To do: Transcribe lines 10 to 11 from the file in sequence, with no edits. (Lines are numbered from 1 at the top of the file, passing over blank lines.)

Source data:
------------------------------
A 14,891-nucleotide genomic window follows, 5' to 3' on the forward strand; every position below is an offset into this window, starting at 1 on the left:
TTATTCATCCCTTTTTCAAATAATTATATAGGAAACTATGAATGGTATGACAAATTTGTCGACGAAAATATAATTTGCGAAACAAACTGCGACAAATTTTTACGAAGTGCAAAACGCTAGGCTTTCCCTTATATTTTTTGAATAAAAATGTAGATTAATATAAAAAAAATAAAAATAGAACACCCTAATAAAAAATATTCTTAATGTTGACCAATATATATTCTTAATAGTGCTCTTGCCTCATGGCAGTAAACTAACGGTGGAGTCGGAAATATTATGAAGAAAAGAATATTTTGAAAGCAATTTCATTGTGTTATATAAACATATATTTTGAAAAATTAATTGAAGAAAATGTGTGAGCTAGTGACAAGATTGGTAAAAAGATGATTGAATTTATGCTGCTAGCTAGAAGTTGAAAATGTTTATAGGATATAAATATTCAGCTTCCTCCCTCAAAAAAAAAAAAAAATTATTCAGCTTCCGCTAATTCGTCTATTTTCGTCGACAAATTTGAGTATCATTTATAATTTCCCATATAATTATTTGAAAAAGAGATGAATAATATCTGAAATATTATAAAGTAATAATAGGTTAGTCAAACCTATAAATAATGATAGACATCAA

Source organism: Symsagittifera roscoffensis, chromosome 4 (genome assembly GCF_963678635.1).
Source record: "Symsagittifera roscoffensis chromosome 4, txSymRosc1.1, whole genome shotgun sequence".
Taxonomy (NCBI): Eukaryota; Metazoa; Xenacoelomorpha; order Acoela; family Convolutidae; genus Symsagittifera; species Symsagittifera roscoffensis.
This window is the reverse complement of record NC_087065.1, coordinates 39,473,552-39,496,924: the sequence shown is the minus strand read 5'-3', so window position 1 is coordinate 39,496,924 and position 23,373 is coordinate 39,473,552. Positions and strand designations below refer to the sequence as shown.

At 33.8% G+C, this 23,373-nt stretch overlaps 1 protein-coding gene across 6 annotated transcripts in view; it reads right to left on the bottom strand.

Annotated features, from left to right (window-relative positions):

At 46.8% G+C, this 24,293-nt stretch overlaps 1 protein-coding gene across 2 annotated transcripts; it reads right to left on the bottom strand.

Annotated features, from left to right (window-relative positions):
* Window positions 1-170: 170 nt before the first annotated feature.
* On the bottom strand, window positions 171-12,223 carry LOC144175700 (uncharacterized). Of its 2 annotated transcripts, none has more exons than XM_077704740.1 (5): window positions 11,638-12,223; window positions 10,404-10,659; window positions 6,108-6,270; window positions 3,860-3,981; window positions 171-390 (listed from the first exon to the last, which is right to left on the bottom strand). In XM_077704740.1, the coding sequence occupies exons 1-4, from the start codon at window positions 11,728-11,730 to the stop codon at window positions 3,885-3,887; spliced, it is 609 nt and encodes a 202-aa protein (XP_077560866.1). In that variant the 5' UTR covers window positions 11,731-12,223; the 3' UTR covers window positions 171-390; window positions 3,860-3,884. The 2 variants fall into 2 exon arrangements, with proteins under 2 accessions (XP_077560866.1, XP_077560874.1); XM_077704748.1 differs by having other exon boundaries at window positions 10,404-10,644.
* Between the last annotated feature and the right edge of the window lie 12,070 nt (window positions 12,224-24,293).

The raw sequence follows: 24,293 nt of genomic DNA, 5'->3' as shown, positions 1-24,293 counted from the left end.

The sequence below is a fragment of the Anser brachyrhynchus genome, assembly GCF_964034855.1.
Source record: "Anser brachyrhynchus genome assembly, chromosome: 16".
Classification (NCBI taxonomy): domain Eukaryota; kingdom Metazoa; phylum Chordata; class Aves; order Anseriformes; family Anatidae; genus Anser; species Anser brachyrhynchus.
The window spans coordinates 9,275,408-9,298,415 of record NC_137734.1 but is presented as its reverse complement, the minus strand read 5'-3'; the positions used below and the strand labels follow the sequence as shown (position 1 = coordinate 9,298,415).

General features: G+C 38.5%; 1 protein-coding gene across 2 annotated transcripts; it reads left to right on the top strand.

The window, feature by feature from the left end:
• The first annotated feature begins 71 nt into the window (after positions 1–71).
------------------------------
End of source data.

Annotated features, from left to right (window-relative positions):
* Window positions 1-170: 170 nt before the first annotated feature.